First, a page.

[Mirrored from: http://stdsbbs.ieee.org/aboutSPA/spasgml/sects1and2.html]
This document is a guide for working groups that are preparing IEEE standards document directly in SGML using the SPAsystem SGML application.
This document assumes that the reader is, at a minimum, familiar with the basic concepts of SGML. For more information on SGML, refer to Practical SGML, by Eric van Herwijnen.
This document is intended to provide working groups with instructions for implementing the SGML application that is described in the SPAsystem authoring DTD suite.
SGML (Standard Generalized Markup Language, see ISO 8879 : 1986) provides a methodology for explicitly defining the structure of a class of documents. SGML can be used to define the structural elements that comprise a document; the relationships that exist between the structural elements within a document; and the attributes/values that each structural element within a document can possess. All the value-added information contained in an SGML document instance (i.e., a particular instance of a given document class, such as "letter" or "memo," etc.) relates to the structure of the document. An SGML file does not contain any information regarding the appearance (or output) of the document. Therefore, a single SGML file can be output in a variety of ways depending on the output system and media (e.g., a single file can appear in one format for on-line viewing, and in a different format when printed out).
The structure of an SGML document is defined explicitly in a document type definition (DTD). A DTD is comprised of a series of declarations that indicate the names of the tags that represent the structural elements of the document; the content model (i.e., what type of data can be contained within) of each element; and any attributes that can be associated with the elements. In this manner, the DTD forms a "blueprint" for building a structured document.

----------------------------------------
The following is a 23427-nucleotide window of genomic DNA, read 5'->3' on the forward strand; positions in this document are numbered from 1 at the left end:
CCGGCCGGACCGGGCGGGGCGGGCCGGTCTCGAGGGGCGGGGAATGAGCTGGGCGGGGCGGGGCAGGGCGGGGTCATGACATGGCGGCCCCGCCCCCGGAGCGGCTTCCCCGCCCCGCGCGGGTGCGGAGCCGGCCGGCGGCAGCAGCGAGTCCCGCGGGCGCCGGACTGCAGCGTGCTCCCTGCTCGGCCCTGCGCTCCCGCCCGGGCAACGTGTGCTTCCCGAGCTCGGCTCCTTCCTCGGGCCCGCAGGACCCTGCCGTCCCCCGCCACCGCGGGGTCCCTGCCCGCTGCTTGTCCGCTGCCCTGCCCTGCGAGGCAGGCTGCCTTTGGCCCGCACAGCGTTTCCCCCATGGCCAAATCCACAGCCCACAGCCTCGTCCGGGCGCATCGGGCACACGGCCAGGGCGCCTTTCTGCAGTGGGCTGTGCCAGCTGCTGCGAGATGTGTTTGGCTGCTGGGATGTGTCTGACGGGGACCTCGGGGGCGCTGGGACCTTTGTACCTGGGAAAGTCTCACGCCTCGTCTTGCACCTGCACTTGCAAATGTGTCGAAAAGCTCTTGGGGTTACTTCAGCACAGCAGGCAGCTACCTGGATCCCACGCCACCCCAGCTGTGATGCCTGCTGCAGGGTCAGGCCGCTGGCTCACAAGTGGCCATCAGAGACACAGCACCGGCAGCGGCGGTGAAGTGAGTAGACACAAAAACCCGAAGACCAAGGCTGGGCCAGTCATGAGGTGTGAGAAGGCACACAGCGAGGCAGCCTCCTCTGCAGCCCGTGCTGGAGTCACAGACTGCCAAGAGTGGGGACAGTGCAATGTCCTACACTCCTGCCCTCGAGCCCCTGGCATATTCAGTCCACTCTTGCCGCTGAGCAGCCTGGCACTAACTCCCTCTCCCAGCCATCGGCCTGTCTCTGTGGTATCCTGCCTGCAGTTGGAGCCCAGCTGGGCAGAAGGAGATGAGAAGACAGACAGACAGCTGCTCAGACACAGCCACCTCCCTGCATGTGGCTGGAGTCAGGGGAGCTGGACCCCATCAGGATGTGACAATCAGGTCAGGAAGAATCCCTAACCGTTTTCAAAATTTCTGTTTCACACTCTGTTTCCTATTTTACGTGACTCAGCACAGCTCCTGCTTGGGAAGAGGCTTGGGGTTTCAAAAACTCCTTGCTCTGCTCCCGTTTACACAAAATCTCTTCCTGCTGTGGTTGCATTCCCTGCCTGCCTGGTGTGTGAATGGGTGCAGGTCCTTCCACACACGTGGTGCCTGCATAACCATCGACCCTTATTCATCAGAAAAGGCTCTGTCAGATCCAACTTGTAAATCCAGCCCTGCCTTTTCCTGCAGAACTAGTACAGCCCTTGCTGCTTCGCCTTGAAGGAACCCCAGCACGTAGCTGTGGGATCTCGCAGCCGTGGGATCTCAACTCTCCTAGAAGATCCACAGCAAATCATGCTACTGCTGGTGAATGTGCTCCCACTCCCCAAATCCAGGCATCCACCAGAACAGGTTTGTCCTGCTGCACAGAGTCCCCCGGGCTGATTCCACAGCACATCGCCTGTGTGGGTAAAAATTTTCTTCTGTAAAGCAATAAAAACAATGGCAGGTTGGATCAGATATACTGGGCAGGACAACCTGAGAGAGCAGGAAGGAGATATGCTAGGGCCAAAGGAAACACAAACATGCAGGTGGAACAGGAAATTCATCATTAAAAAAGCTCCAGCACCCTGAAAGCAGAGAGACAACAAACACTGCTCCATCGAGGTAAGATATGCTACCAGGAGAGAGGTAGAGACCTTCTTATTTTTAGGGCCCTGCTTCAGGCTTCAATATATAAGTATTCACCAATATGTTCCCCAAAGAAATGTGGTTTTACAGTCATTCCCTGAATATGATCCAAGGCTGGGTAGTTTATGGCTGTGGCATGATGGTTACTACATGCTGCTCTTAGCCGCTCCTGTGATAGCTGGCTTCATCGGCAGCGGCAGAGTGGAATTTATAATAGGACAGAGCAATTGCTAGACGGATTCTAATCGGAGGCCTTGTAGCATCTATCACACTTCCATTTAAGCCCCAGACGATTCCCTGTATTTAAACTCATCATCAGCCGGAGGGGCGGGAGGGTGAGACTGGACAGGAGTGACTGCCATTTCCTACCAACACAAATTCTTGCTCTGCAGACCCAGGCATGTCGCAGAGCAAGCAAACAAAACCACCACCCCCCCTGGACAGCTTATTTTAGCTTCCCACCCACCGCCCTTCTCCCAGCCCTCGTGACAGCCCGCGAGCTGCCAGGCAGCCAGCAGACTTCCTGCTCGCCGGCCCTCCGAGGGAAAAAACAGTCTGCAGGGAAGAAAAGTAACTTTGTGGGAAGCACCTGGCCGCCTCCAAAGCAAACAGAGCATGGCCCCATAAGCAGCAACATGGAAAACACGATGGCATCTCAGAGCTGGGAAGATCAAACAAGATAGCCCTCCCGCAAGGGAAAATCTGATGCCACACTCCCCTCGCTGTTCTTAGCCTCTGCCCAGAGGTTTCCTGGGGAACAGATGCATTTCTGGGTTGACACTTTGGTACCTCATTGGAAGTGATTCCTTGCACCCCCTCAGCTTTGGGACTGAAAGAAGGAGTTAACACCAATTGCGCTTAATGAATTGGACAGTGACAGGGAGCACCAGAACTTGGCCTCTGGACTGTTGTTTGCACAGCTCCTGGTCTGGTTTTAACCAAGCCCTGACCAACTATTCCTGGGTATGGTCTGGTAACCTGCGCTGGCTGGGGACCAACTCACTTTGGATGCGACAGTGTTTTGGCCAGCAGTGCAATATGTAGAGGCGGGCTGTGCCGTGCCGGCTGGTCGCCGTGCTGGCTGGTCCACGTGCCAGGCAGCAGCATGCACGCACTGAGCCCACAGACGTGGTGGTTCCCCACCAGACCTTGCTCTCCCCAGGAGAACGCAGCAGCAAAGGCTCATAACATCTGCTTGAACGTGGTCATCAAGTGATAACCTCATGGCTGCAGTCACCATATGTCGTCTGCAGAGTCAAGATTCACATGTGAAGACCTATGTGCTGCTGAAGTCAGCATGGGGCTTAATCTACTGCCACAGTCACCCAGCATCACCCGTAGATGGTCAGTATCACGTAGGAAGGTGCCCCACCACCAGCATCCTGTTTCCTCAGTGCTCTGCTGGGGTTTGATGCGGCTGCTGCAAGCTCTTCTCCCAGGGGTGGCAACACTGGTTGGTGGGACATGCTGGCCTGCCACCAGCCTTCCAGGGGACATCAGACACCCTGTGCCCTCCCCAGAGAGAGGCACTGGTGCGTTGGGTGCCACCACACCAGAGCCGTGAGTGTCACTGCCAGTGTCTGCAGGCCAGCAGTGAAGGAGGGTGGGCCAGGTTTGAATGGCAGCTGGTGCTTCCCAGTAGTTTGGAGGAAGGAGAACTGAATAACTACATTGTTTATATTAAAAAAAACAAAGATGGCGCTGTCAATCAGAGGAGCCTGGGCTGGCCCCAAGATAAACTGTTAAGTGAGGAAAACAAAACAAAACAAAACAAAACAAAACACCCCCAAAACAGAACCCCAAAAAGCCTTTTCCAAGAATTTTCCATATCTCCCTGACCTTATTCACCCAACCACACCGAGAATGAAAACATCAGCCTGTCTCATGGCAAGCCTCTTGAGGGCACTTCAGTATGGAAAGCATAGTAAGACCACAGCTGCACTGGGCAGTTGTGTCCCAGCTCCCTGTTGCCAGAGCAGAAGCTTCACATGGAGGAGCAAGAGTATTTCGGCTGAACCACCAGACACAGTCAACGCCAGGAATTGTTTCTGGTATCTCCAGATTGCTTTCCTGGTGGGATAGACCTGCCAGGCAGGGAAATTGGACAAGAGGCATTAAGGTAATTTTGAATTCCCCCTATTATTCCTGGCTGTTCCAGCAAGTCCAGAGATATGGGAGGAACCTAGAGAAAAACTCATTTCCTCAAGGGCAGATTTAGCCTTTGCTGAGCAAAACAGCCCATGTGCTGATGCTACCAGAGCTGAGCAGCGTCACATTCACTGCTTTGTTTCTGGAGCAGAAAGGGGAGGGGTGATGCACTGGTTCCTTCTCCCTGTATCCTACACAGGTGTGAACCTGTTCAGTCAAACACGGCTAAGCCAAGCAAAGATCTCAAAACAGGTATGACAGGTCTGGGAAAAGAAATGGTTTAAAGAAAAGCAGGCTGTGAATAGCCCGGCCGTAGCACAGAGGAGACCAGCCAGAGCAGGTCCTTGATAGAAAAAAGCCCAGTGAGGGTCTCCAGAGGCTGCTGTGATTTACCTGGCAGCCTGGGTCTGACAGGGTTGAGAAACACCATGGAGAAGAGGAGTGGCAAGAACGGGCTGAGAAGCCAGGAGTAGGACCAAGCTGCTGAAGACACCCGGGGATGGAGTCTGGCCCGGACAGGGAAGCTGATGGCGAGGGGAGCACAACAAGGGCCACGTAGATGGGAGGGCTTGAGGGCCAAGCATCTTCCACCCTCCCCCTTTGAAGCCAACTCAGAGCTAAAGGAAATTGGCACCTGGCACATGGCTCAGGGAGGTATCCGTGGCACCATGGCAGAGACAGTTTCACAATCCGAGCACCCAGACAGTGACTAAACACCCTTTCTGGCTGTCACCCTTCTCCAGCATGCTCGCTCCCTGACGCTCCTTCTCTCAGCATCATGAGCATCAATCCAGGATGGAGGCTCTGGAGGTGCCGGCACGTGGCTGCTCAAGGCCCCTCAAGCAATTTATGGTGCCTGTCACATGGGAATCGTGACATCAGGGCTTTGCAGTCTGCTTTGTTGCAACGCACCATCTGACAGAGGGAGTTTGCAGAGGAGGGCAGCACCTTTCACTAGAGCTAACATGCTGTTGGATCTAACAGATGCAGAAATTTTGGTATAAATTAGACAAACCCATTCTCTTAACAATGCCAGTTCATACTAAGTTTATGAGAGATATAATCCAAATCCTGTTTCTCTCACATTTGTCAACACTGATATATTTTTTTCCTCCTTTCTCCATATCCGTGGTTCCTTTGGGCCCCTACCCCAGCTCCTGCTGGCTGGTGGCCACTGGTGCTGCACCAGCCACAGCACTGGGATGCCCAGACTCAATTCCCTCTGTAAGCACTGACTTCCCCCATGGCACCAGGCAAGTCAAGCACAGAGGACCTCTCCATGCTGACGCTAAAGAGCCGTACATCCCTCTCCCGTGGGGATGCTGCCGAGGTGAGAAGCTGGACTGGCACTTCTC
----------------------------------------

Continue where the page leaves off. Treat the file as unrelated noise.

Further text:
When SGML was first introduced, its use was considered primarily a "production" tool (i.e., documents were converted into SGML by the production department after the authoring process was completed). This required that every document be tagged, often by hand, prior to publication. If a document needed to be revised, it first had to be converted back into a word-processing format for the author(s) to input changes, and then the document needed to be retagged in order to be published. As a result of this cumbersome process, the production costs for most publishers increased exponentially after adopting SGML.
Some organizations attempted to defray the cost of SGML conversion by having authors create the documents in SGML. It was soon discovered that the DTDs that were created for the tagging of completed documents were impractical for use in the authoring process. Production DTDs were too large and unwieldy for authors to make sense of them. They provided authors with too many element choices and little guidance as to what elements were or how they were meant to be used. Production DTDs were also often littered with output-system-specific elements that were unnecessary and confusing to the author. It became clear that no single "kitchen sink" DTD could be used to address effectively all stages of the document life cycle. Therefore, many organizations are now adopting a "modular" approach to SGML development.
For example, suppose a working group decides to create a standard in SGML. Writing assignments are divided among the working group. Each working group member drafts a section of the standard using the "clause" DTD. After the individual clauses have been drafted, the technical editor then pastes these clauses into a single document. Using the "references clause" DTD, the technical editor can compile a list of standards referenced in the document. Using the "definitions clause" DTD, the technical editor can compile a list of definitions for terms uniquely defined in the document. Using the "bibliography clause" DTD the technical editor can compile a list of bibliographic entries. Once all the parts of the document have been combined into a single document, the "IEEE standard" DTD can be applied to it, thereby allowing the entire document instance to be validated.Next Section
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